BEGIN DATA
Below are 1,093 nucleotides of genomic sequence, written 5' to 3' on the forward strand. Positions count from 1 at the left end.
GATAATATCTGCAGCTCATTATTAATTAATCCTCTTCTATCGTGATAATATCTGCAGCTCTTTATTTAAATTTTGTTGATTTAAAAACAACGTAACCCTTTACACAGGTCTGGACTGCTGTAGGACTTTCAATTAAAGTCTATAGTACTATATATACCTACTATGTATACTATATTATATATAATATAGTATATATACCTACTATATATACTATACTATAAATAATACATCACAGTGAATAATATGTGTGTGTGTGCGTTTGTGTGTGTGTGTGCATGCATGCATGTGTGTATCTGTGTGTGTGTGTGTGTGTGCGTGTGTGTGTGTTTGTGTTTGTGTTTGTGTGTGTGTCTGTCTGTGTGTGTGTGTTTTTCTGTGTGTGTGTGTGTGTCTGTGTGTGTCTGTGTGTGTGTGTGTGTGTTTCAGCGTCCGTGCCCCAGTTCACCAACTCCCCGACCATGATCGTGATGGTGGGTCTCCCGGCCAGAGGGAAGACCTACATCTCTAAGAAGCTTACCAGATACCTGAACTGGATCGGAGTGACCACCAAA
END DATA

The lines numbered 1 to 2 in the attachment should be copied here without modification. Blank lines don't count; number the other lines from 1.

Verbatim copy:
Below are 1,093 nucleotides of genomic sequence, written 5' to 3' on the forward strand. Positions count from 1 at the left end.
GATAATATCTGCAGCTCATTATTAATTAATCCTCTTCTATCGTGATAATATCTGCAGCTCTTTATTTAAATTTTGTTGATTTAAAAACAACGTAACCCTTTACACAGGTCTGGACTGCTGTAGGACTTTCAATTAAAGTCTATAGTACTATATATACCTACTATGTATACTATATTATATATAATATAGTATATATACCTACTATATATACTATACTATAAATAATACATCACAGTGAATAATATGTGTGTGTGTGCGTTTGTGTGTGTGTGTGCATGCATGCATGTGTGTATCTGTGTGTGTGTGTGTGTGTGCGTGTGTGTGTGTTTGTGTTTGTGTTTGTGTGTGTGTCTGTCTGTGTGTGTGTGTTTTTCTGTGTGTGTGTGTGTGTCTGTGTGTGTCTGTGTGTGTGTGTGTGTGTTTCAGCGTCCGTGCCCCAGTTCACCAACTCCCCGACCATGATCGTGATGGTGGGTCTCCCGGCCAGAGGGAAGACCTACATCTCTAAGAAGCTTACCAGATACCTGAACTGGATCGGAGTGACCACCAAA